56 The Hon. Antonio Lamer, “Enforcing International Human Rights Law: The Treaty System in the 21st Century”, speech at York University, Toronto, 22 June 1997 at 3,4,& 7; cited in Scott, supra note 48 at 110.
57 Human Rights Code, R.S.B.C. 1996, C.210, proclaimed in force 1997.
58 Canadian Human Rights Act, R.S.C. 1985, C. H-6.
59 Canadian Charter of Rights and Freedoms, Constitution Act, 1982.
60 Scott, supra note 48 at 97; supra note 37.
61 Gosselin v. Quebec (Procureur general, [1999] R.J.Q. 1033 (C.A.) (appeal heard by S.C.C. in 2001, decision pending)
62 Vienna Declaration and Programme of Action, General Assembly, Distr. GENERAL A/CONF.157/23, 12 July 1993, preamble para. 8.
63 Proclamation of Teheran, Secretariat Centre for Human Rights, Proclaimed by the International Conference on Human Rights at Teheran on 13 May 1968.
64 Supra note 61 at para. 5.
65 Supra note 60 at paras. 349-354.
66 Supra note 57 at section 25; Entrop v. Imperial Oil Ltd., [2000] O.J. 2689 (Ont. CA), 50 O.R. (3rd) 18 at para. 89; Toronto Dominion Bank v. Human Rights Commission (1998), 163 D.L.R. (4th) 193 (FCA) at paras. 1, 15, 16 of majority decision; R. v. Nguyen (1995), 56 B.C.C.A. 290 at para. 13, citing Oliver J. in R. v. Ping Li (unreported, 19 November 1993) Vancouver Registry No. CC930521.
67 Supra note 56 at section 8(1); supra note 57 at section 3; supra note 58 at section 15(1).
68 Supra note 42.
69 International Covenant on Civil and Political Rights, adopted and opened for signature, ratification and accession by General Assembly resolution 2200A (XXI) of 16 December 1966, entry into force 23 March 1976, in accordance with Article 49.
70 Supra note 7.
71 Declaration on the Rights of Disabled Persons, Proclaimed by General Assembly resolution 3447 (XXX) of 9 December 1975.
72 For the entire argument see Bulwer, supra note 6.
73 Ibid.
74 Other international human rights instruments not listed here but that contain provisions relating to the right to health include: International Convention on the Elimination of All Forms of Racial Discrimination,1965, article 5(e)(iv); Convention on the Elimination of All Forms of Discrimination against Women, 1979, articles 11.1(f) and 12; Convention on the Rights of the Child, 1989, article 24; European Social Charter, 1961, article 11; African Charter on Human and Peoples’ Rights, 1981, article 16; Additional Protocol to the American Convention on Human Rights in the Area of Economic, Social and Cultural Rights, 1988, article 10; Commission on Human Rights, resolution 1989/11; and many others.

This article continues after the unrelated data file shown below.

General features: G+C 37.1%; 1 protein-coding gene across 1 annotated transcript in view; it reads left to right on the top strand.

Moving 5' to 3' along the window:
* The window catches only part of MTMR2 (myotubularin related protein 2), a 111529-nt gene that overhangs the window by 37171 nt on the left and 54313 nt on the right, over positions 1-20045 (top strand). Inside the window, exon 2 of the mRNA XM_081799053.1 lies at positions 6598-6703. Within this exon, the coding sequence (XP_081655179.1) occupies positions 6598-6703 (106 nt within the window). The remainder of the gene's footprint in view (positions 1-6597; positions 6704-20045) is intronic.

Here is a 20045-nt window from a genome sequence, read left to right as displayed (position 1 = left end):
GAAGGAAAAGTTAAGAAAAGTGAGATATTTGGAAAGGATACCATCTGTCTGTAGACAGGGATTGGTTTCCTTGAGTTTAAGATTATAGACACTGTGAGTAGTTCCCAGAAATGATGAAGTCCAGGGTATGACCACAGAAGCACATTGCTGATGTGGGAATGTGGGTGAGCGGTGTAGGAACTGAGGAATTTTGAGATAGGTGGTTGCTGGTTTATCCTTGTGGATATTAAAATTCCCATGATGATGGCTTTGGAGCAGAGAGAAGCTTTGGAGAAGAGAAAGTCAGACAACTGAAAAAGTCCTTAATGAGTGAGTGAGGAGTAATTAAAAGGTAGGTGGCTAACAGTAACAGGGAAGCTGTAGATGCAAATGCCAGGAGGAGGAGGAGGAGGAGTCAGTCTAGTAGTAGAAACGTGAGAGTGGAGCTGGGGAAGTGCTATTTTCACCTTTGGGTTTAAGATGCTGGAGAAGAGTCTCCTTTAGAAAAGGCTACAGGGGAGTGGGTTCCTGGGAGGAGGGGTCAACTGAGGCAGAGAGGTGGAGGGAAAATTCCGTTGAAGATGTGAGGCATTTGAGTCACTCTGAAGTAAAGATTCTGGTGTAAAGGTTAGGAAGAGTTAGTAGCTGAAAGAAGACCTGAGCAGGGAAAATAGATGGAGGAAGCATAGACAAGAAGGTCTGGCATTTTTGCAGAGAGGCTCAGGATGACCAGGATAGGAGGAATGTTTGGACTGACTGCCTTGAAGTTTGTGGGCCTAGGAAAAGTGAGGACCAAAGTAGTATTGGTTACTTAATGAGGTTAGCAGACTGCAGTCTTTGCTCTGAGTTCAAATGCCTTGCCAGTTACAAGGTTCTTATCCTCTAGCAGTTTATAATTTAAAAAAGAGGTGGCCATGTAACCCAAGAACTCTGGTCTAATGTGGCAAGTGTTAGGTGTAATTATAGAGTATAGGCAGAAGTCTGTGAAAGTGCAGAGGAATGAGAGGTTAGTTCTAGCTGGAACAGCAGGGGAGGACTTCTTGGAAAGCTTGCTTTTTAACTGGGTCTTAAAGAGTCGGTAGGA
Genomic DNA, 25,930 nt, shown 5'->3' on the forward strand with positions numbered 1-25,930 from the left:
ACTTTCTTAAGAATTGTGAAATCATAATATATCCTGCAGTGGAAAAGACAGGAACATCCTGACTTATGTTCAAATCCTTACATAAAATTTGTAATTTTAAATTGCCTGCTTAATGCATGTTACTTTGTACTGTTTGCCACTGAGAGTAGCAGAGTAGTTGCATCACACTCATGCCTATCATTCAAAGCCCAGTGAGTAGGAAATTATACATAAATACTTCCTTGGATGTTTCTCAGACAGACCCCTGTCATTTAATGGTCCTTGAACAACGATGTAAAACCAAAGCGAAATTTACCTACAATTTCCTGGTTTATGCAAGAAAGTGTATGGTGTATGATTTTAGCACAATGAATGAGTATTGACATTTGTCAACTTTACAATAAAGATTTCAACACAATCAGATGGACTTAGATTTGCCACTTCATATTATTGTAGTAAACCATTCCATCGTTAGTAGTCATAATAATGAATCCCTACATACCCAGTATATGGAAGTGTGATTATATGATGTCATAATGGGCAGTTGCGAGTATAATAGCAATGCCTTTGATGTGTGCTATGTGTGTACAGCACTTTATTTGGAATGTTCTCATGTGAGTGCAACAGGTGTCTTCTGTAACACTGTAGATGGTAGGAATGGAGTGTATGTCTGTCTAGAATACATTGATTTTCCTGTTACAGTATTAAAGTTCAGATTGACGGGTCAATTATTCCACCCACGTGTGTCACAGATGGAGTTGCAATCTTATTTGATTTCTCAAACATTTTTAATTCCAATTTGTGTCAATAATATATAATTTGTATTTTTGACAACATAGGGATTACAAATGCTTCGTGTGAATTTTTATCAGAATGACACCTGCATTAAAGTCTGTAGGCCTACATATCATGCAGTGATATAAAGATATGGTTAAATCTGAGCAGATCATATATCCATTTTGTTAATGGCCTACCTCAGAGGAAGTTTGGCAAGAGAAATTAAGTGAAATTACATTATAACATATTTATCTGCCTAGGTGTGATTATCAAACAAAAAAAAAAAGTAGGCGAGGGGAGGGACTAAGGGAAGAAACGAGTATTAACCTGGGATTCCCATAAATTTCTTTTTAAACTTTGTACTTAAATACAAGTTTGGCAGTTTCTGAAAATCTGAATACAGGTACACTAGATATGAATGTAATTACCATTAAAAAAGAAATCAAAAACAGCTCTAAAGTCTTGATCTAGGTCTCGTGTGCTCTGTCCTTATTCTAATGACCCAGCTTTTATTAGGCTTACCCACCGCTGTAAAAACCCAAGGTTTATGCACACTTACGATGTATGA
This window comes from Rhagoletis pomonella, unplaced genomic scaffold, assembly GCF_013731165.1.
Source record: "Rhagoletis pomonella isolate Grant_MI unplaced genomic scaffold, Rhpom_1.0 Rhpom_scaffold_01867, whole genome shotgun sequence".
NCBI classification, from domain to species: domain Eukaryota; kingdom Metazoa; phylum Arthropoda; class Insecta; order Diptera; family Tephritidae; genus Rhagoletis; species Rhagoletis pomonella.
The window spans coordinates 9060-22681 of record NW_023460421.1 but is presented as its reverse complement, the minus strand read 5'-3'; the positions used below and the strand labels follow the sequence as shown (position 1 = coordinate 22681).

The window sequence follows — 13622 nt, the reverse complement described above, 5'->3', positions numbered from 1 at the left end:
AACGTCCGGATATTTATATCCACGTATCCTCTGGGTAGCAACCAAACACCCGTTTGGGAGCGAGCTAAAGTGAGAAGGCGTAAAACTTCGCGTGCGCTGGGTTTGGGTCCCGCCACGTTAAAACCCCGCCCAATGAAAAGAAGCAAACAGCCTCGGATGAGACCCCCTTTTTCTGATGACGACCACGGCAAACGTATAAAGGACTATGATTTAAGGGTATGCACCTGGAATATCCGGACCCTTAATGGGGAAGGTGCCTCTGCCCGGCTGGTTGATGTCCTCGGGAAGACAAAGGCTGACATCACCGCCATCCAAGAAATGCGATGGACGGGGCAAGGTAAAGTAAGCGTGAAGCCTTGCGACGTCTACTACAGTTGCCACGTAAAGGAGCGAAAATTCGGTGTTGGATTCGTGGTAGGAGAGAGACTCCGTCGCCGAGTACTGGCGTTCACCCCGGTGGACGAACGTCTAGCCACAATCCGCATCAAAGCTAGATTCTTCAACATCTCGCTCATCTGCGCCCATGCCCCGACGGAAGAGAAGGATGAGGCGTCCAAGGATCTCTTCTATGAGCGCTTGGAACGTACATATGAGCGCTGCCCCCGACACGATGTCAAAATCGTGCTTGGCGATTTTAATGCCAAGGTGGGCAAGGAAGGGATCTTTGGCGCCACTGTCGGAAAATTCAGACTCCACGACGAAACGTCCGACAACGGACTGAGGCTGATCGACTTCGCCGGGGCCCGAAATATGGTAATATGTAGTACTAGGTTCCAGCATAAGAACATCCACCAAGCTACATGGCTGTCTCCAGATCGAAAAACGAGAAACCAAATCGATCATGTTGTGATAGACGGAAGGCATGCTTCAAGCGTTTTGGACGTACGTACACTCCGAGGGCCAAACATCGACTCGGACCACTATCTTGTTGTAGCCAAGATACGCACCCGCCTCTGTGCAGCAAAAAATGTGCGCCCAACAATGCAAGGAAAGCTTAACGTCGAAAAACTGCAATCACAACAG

75 Supra note 42.
76 Supra note 70.
77 Supra note 7.
78 Economic and Social Council, E/C.12/2000/4, CESCR General Comment 14, 4 July 2000.
79 CESCR General Comment 5, 9 December 94.
80 Standard Rules on the Equalization of Opportunities for Persons with Disabilities, General Assembly resolution 48/96 of 20 December 1993.
81 In January 1997, on the 10th anniversary of the Limburg Principles on the Implementation of the ICESCR, a group of thirty experts met in Maastricht, the Netherlands to elaborate on the Limburg Principles as regards the nature and scope of violations of economic, social and cultural rights and appropriate responses and remedies.
82 See Robert J.’s judgement, supra note 64.
83 Supra note 8 at Ch.10.B(6)(d).
84 UN Committee on Economic, Social and Cultural Rights, Draft Optional Protocol to the International Covenant on Economic, Social and Cultural Rights: Note by the Secretary-General, UN ESCOR, 53rd Sess., Annex, UN Doc. E/CN.4/1997/105 (1996).
85 Supra notes 38 & 51.


BIBLIOGRAPHY

LEGISLATION

Human Rights Code, R.S.B.C. 1996, C.210.

Capital Cities Communications v. Canadian Radio-Television Commission, [1978] 2 S.C.R. 141.

Gosselin v. Quebec (Procureur general, [1999] R.J.Q. 1033 (C.A.) (appeal heard by S.C.C. in 2001, decision pending)

R. v. Keegstra, [1990] 3 S.C.R. 697.

Reference Re Powers of Ottawa (City) v. Rockcliffe Park, [1943] S.C.R. 208.

Singh v. Canada (Employment and Immigration), [1985] 1 S.C.R. 177.

INTERNATIONAL TREATIES, COVENANTS, CONVENTIONS, DECLARATIONS, AND OTHER INSTRUMENTS

Declaration on the Rights of Disabled Persons, Proclaimed by General Assembly resolution 3447 (XXX) of 9 December 1975.

Economic and Social Council, E/C.12/1989/SR.8, 15 February 1989, Committee on Economic, Social and Cultural Rights, Third Session, Summary Record of the 8th Meeting.

Standard Rules on the Equalization of Opportunities for Persons with Disabilities, General Assembly resolution 48/96 of 20 December 1993.

SECONDARY MATERIAL: ARTICLES, MONOGRAPHS, REPORTS
Canadian National Task Force on HIV, AIDS and Injection Drug Use, “HIV/AIDS and Injection Drug Use: A National Action Plan (1997)”, on-line: The Canadian Foundation for Drug Policy www.cfdp.ca/hivaids.html (last modified: 24 July 2001).

La Forest, G., “The Expanding Role of the Supreme Court of Canada in International Law Issues” (1996) 34 Can. Y.B. Int’l Law 89.

Porter, B., “Judging Poverty: Using International Human Rights Law to Refine the Scope of Charter Rights”, Journal of Law and Social Policy (2000), vol.15, 117-162.

Sullivan, R., Driedger on the Construction of Statutes, 3rd ed. 1994.